At The End Of Carrie Fisher

You know what would be so cool?


This being online, I may not be the first person who’s alerted you to the fact that Bright Lights, HBO’s documentary about legendary Hollywood mother-daughter pair Debbie Reynolds and Carrie Fisher, premiered this weekend. If I am the first person to alert you, it’s streaming on HBOGo. The film was originally scheduled to be released in March, but following the stars’ devastating back-to-back deaths between Christmas and New Year’s the network bumped the date up.

If you have ever had a mom, watched a movie, or thought, “Damn, mental health is wild,” there is probably something for you in here. It tracks Reynolds’ struggle to retire when her body needs her to slow down but her brain still wants her to do live comedy. It tracks Fisher’s journey of being a bipolar person before bipolar was a diagnosis that doctors could give. It also provides a really beautiful look at how two people were able to grow and evolve, bonsai-like, together—somehow both in spite and because of their separately massive careers.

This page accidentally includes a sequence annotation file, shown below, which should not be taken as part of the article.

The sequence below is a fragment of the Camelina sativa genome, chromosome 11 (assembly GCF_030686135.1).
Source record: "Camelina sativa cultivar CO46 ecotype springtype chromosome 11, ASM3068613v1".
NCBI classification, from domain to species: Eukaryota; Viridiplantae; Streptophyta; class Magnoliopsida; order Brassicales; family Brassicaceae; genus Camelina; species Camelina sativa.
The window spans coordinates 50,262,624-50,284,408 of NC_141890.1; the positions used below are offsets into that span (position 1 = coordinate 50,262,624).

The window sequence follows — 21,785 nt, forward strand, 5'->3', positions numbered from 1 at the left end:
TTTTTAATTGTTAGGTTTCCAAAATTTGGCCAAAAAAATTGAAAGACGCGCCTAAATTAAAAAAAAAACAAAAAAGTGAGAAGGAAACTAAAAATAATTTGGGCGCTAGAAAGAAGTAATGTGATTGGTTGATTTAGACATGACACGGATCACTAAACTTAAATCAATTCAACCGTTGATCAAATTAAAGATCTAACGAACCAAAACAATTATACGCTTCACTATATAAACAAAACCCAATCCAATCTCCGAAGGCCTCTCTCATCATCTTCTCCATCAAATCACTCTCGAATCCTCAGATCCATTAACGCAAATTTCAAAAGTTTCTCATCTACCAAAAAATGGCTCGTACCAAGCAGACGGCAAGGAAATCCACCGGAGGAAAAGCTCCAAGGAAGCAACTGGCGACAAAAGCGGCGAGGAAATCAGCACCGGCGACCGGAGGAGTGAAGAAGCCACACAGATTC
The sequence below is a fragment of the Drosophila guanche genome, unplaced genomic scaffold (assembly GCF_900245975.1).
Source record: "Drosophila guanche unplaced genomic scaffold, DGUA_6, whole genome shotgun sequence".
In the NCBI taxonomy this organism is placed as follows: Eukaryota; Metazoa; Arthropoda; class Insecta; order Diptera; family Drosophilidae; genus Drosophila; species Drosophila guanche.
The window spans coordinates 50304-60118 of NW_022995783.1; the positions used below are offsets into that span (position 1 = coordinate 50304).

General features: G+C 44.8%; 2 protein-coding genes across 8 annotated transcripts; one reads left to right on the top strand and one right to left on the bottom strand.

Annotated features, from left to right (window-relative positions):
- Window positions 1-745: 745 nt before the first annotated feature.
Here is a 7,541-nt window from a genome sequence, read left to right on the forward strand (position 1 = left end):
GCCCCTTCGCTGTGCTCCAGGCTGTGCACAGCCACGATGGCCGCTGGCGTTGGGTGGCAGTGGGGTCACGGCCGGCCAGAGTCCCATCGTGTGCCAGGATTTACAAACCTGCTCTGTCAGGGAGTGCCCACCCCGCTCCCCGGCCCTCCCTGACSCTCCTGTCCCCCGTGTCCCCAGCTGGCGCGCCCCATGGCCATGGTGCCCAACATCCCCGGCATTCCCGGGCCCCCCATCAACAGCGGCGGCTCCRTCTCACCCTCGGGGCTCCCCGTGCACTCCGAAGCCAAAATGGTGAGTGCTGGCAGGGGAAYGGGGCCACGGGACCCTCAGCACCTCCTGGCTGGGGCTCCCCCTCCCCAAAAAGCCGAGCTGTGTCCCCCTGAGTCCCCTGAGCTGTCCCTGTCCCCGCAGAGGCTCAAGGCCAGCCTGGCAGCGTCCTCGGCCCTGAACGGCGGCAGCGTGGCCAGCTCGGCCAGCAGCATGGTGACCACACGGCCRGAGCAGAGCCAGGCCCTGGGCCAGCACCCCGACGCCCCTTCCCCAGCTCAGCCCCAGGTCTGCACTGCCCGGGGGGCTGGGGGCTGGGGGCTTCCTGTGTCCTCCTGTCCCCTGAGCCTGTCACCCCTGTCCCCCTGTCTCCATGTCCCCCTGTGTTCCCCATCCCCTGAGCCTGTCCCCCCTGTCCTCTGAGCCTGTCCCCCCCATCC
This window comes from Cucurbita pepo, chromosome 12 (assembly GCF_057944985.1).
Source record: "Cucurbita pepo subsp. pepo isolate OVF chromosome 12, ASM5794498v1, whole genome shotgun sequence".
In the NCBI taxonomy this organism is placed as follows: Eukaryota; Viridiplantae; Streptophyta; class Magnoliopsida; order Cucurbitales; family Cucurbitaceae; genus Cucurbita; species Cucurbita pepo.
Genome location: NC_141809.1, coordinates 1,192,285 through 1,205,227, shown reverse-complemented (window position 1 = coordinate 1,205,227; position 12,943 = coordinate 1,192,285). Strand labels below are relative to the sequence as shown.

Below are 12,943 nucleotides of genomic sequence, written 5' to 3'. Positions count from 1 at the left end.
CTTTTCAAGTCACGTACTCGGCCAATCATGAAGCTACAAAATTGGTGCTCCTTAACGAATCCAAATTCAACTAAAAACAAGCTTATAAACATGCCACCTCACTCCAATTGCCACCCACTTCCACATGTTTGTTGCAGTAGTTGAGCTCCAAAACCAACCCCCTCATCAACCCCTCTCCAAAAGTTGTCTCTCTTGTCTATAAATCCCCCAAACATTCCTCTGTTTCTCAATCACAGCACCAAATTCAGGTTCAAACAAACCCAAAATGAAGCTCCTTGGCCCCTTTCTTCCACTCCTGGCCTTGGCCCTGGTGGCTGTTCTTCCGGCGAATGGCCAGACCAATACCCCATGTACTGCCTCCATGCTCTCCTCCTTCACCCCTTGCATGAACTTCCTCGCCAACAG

There are many quotes in the film that are charming, but my favorite comes from a scene where Fisher is watching TV alone in her living room late at night. After telling the film crew a story in her typical fashion—gesticulating and going off on tangents—Fisher pauses and says she wants to be quiet for a little bit. Talking that way has made her self-conscious.

Then she sort of sighs and addresses the crew directly again. She says:

What a nice fantasy.